Ducklings lost in storm tanks find sanctuary

Staff at United Utilities Waste Water Treatment Works at Congleton were surprised to find two tiny ducklings swimming in storm tanks used to prevent storm overflows by storing the first rush of rainwater.

Thinking fast, the team made a raft and attached some rope to retrieve the ducklings from the water. They were visibly cold and soaking wet, with their parents nowhere to be seen, so the group put them safely inside a cardboard box and put them in the drying room.

Site Manager Oli Howarth researched which specialist food the ducklings needed and bought it from a local supplier before letting the birds sleep over in his bathtub that night! He took them to a local wildlife sanctuary (Lower Moss Wood Nature Reserve and Wildlife Hospital) the next day.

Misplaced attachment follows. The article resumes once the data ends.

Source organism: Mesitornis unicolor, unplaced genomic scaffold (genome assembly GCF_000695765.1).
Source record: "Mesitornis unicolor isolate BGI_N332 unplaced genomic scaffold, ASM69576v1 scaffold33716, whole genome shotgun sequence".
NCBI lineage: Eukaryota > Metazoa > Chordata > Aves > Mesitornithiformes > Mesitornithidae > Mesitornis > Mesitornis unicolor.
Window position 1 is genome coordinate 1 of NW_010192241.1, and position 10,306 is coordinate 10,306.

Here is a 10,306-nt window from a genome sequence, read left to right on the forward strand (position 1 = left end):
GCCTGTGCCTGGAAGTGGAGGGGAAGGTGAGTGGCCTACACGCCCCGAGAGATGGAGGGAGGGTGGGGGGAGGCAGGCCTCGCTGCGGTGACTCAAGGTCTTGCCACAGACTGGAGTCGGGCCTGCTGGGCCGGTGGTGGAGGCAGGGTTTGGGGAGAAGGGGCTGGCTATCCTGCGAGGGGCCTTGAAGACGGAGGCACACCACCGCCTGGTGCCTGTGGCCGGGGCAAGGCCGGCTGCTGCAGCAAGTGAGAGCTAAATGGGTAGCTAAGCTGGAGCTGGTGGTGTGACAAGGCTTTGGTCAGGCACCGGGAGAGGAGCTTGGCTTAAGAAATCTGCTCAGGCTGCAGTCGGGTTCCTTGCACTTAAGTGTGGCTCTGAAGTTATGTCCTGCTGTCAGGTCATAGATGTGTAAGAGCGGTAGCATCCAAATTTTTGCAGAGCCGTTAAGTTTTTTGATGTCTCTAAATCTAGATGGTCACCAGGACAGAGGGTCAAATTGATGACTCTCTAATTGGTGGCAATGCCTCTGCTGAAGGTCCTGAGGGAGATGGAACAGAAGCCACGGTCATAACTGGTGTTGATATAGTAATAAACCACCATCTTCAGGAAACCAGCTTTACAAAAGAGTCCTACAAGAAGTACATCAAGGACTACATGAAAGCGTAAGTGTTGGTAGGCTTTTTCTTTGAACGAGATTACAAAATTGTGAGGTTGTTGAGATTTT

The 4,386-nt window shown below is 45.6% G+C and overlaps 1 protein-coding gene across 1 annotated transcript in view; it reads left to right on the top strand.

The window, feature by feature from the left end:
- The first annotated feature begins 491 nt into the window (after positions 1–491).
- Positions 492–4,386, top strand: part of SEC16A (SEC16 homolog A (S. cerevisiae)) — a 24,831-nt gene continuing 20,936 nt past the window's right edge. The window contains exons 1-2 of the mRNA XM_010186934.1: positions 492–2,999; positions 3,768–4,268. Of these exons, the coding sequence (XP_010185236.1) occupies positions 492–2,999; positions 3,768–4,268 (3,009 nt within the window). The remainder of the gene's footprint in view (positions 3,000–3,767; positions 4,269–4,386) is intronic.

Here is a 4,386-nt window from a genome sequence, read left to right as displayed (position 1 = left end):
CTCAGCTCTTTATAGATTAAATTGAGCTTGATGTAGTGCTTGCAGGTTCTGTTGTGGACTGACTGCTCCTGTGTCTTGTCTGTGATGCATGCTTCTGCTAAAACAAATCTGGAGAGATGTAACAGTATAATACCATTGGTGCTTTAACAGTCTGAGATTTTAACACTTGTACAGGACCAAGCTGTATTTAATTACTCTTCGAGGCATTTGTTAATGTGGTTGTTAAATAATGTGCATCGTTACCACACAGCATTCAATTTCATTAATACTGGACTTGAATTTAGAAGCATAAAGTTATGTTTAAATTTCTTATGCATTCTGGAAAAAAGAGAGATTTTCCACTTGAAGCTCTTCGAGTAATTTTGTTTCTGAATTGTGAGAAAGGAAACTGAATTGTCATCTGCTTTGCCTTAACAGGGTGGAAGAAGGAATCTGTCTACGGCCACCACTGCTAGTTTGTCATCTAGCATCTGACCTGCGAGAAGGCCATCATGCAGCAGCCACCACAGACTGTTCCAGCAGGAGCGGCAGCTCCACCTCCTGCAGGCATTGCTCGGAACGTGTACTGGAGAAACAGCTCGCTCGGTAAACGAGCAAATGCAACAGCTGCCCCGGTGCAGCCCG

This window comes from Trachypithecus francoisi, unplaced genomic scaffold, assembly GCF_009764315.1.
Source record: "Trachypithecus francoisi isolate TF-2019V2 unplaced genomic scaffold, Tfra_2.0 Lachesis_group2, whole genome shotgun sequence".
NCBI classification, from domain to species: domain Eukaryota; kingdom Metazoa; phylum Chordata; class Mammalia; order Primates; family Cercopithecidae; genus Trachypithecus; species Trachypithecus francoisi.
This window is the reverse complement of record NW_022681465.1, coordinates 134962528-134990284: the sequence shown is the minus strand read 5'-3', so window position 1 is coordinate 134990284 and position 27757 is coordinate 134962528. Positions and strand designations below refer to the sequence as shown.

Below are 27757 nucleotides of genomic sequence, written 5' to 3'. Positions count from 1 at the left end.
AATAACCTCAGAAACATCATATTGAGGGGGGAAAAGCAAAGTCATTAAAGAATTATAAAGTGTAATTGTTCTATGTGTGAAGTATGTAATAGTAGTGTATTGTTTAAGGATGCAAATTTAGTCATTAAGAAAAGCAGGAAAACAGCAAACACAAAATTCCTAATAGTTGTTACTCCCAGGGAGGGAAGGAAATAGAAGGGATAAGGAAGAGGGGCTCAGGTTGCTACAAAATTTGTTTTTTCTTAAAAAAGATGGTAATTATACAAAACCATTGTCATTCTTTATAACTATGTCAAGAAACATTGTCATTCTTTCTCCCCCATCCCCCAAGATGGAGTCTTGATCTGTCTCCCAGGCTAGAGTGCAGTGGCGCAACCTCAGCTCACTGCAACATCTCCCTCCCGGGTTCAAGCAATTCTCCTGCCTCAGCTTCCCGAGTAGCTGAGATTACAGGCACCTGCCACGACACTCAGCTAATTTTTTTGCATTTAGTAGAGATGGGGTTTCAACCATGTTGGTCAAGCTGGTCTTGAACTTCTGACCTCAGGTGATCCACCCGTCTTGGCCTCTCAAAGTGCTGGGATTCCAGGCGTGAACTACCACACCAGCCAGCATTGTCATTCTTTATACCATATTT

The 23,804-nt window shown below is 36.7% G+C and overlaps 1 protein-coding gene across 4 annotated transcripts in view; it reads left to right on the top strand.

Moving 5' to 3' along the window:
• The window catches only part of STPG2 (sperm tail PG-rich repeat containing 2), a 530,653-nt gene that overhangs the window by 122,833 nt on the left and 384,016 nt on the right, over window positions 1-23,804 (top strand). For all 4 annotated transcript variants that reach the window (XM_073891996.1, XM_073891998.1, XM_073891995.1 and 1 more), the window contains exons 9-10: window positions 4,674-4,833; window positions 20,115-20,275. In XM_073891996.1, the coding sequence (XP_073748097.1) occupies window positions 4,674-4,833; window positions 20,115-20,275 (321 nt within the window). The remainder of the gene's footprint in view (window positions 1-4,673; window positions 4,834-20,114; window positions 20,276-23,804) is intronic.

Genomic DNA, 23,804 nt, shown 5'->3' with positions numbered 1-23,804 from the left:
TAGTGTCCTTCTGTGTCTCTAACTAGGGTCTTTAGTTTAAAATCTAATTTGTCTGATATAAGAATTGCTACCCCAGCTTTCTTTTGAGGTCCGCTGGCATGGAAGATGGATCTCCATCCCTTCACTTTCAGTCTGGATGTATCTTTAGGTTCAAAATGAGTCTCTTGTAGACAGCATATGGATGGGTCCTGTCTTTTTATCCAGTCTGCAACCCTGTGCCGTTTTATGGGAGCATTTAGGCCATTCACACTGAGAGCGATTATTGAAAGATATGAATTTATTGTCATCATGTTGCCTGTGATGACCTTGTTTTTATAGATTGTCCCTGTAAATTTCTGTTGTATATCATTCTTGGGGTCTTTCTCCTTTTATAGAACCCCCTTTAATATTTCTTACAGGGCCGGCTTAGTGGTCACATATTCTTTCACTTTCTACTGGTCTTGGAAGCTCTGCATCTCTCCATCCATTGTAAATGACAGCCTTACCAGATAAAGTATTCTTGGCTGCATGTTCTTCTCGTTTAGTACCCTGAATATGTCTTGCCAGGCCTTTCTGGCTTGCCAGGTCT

Oli works on one of United Utilities Capital Delivery projects at Congleton, where they're constructing a new activated sludge plant and pipework for treating wastewater safely.

He said: "The behavioural culture at United Utilities is to look out for each other.

"This incident only goes to show how colleagues on site are not only considering the wellbeing of the team, but also the wellbeing of neighbours to the site - and in this case local wildlife.

"By taking just a few minutes to notice and react quickly to a situation, we were able to save the three ducklings. I then thought it only right to see this through and ensure they were given the best chance of survival by taking them to the local sanctuary."

Janet Kotze, Hospital Manager at Lower Moss Wood Wildlife Hospital said, ‘The ducklings were placed in an enclosure with others of the same size and so far, they are doing well. They will be with us until they are old enough for release to a suitable site as a small flock. Lower Moss Wood Wildlife Hospital admits over 2000 wildlife casualties per year and relies entirely on donations from people who care.’